The Detroit Focus Quarterly was published by Detroit Focus, a non-profit arts organization that supports art and artists in the Detroit area. The publication, published from 1982 to 1998, included interviews with artists, articles about the art scene and current issues, and listings of art exhibits. Wayne State University Special Collections has related archival materials from Detroit Focus. Contact the library for more information.
The <span style="font-style:italic;">Detroit Sunday Journal</span> was a weekly tabloid newspaper, published by striking union workers from the <span style="font-style:italic;">Detroit News</span> and <span style="font-style:italic;">Detroit Free Press</span>. The strike began in July, 1995; spanning four years and just over 200 editions, the Sunday Journal was published from November 19, 1995, through November 21, 1999. Circulation for most editions was 40,000-60,000. It was available through the mail and in stores and corner boxes throughout Southeast Michigan.</p><p>The newspaper strike formally ended in February, 1997, when the unions made an offer to return to work. Workers were rehired at a trickle’s pace as vacancies occurred, and the dispute continued until 2000, when a Federal Court of Appeals reversed NLRB and lower court rulings on an unfair labor practice and thus ended the unions’ final recourse to prevail.</p><p>The newspaper covered current events in general, with in-depth coverage of local news and labor issues. This collection includes the full run of the paper, which was published for the duration of the strike, until shortly before the final appeal ruling.</p><p>This collection includes the full run of the paper, which was published for the duration of the strike.</p>
The Eloise Ramsey Collection of Literature for Young People was named for its creator, Eloise Ramsey. Ramsey was a Professor of English Education at Wayne State University, where she taught for 36 years. Ramsey believed that it was important for future teachers to take courses in children's literature. She provided over 400 rare or notable books to start this collection, which is now part of the Special Collections in the Wayne State University library system. Important books from this collection have been digitized for online access. The physical copies of these books, as well as others, can be found in WSU Special Collections. Ramsey's personal papers can be found at the Walter P. Reuther Library at Wayne State University.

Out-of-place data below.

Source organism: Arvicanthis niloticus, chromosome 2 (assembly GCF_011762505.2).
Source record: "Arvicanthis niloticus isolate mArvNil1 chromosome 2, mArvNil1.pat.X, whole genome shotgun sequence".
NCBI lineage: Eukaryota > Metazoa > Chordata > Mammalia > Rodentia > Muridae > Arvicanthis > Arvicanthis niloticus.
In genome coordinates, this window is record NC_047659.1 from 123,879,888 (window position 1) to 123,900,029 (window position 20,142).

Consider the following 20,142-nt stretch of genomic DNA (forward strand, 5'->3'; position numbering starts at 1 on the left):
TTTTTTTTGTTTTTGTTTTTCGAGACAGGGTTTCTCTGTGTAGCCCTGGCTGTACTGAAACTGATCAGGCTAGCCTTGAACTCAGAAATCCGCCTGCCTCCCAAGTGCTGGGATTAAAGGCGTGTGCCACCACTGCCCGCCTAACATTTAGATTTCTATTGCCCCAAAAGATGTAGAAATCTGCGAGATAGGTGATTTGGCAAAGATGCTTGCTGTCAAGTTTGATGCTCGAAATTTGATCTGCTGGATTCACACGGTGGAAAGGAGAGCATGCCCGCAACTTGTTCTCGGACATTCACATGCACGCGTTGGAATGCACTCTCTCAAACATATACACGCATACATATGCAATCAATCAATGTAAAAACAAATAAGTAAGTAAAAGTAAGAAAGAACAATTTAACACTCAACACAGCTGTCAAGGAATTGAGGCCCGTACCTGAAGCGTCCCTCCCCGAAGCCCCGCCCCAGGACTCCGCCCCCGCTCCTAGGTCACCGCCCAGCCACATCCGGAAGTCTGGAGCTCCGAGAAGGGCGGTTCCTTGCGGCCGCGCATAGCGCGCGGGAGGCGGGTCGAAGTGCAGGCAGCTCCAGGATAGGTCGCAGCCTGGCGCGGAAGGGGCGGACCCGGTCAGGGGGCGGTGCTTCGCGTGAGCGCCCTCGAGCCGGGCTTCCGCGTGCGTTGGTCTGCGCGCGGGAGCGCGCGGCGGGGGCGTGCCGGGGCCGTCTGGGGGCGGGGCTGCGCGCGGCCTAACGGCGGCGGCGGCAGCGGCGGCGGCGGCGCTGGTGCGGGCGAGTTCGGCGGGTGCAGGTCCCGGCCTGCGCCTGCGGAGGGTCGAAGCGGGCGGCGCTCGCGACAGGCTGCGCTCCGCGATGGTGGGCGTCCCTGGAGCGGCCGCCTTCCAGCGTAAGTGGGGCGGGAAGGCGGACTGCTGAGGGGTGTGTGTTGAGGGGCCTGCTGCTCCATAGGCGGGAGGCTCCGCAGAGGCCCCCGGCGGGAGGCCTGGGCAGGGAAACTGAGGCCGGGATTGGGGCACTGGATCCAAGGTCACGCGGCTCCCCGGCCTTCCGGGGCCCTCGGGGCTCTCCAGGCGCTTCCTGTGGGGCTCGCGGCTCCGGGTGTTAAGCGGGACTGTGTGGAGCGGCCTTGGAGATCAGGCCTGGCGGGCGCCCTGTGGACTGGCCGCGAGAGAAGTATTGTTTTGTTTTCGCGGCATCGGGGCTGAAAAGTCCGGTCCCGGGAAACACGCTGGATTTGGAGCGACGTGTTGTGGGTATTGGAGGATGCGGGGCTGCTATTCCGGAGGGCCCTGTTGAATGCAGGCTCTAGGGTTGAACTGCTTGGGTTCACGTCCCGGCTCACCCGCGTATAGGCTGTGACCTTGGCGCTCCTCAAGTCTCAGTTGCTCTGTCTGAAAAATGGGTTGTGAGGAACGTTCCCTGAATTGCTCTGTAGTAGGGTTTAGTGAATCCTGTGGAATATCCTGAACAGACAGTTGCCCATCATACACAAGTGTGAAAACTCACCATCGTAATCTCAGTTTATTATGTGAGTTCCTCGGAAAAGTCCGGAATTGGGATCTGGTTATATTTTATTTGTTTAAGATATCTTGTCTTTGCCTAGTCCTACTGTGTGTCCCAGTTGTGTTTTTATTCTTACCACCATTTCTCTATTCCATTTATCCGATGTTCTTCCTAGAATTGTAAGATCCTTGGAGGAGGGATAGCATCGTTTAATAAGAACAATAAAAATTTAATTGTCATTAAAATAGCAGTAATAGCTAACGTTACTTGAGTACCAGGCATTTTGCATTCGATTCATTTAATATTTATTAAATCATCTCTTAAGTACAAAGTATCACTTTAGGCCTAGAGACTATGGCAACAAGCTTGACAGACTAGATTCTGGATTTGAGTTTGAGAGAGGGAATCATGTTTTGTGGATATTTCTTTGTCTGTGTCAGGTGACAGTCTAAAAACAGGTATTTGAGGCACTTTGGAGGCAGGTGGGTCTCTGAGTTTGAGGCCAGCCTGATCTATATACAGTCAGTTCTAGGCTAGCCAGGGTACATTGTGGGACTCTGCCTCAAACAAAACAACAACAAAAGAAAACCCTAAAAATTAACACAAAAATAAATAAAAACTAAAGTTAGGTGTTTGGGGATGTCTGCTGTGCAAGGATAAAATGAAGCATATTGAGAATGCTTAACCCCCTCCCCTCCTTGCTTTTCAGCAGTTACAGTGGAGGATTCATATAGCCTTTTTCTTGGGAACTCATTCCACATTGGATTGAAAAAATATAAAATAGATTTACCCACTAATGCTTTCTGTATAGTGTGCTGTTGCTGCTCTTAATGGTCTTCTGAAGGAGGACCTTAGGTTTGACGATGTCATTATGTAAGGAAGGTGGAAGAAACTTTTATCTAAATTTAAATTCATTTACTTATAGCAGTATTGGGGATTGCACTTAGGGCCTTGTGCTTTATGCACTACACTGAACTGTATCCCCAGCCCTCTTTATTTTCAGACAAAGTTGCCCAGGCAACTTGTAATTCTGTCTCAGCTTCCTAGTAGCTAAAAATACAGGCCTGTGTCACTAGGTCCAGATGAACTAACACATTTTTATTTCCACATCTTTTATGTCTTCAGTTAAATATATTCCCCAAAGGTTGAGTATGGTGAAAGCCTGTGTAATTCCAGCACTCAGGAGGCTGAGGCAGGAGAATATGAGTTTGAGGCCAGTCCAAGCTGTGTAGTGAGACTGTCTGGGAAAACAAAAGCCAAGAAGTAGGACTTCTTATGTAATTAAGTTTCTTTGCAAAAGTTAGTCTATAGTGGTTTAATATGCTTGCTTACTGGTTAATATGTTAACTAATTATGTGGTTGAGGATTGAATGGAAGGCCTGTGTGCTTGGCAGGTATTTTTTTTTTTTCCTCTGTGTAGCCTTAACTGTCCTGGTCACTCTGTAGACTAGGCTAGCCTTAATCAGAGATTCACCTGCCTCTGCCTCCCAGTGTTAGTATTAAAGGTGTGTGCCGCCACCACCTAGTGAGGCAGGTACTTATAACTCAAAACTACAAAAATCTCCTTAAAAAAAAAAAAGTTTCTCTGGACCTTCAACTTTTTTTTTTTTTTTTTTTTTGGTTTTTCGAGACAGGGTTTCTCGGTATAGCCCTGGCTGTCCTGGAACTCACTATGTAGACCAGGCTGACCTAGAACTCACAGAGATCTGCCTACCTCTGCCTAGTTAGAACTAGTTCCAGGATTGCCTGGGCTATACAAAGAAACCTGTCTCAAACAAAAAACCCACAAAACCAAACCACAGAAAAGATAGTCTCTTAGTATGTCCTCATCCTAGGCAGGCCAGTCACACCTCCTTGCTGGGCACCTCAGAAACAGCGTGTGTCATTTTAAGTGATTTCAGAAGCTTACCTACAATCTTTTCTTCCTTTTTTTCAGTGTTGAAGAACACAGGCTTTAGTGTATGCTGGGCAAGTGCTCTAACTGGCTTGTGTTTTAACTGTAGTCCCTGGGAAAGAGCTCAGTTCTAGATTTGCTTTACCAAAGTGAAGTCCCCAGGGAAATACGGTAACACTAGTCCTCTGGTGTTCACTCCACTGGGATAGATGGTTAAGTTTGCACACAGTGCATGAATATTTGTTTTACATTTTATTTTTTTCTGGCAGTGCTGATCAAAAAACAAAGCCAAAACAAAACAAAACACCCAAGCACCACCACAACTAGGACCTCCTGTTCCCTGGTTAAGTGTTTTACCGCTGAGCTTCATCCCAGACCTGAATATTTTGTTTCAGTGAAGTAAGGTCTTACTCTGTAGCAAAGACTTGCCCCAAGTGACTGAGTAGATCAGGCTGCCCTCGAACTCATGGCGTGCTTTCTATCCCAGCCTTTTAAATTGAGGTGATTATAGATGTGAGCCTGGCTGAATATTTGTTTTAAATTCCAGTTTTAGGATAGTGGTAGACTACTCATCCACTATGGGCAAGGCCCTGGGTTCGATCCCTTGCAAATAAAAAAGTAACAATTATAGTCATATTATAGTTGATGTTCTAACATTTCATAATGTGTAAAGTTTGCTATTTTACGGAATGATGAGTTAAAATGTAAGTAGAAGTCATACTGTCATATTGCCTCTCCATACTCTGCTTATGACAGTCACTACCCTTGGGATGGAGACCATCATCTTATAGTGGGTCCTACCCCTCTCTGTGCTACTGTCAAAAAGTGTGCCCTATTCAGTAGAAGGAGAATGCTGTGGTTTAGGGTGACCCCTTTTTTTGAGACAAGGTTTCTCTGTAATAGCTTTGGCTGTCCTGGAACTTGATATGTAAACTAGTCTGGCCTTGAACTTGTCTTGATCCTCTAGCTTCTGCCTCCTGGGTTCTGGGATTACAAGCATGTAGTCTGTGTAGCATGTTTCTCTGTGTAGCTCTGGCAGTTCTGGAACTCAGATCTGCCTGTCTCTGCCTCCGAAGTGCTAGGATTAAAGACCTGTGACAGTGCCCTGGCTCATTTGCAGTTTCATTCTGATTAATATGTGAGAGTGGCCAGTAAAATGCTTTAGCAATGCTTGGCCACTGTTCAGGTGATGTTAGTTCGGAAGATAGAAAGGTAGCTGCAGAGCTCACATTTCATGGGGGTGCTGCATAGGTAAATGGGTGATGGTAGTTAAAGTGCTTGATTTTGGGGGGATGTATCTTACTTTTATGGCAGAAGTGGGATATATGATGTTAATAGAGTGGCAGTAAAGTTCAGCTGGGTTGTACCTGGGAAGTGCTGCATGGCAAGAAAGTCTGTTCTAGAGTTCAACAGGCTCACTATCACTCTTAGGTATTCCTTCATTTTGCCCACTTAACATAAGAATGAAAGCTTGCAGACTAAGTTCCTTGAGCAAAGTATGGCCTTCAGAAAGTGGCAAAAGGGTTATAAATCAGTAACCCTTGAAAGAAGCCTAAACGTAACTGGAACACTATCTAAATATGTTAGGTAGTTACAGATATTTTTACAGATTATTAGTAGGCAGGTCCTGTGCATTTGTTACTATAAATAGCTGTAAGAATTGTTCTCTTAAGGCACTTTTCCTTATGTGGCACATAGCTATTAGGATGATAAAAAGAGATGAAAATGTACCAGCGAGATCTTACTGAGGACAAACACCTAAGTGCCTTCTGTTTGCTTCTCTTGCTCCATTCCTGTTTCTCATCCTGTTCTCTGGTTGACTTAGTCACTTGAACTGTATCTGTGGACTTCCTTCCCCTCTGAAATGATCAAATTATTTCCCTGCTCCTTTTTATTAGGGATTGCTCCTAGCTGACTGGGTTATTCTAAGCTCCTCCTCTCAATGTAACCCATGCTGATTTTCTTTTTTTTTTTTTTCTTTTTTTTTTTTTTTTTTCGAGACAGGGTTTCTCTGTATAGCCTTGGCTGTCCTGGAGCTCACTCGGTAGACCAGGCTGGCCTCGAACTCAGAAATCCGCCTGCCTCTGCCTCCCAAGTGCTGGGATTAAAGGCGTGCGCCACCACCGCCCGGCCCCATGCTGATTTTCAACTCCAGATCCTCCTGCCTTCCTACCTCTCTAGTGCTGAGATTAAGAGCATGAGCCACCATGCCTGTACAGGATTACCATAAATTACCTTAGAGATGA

The Shakespeare Lear project is a the result of a Folger micro-grant teaching project focused on Shakespeare's King Lear. For this project, four texts were digitized and coded to enable annotation, text mining and visualizations. Two of the texts were digitized from the Wayne State University Special Collections, a third text, the version of Lear from the Fourth Folio (1685) was digitized from the text held at the Detroit Public Library, enabled by a collaboration between Wayne State University Library System and the Detroit Public Library, and the fourth is a coded version of the Folger Library's Quarto edition of Lear (1608).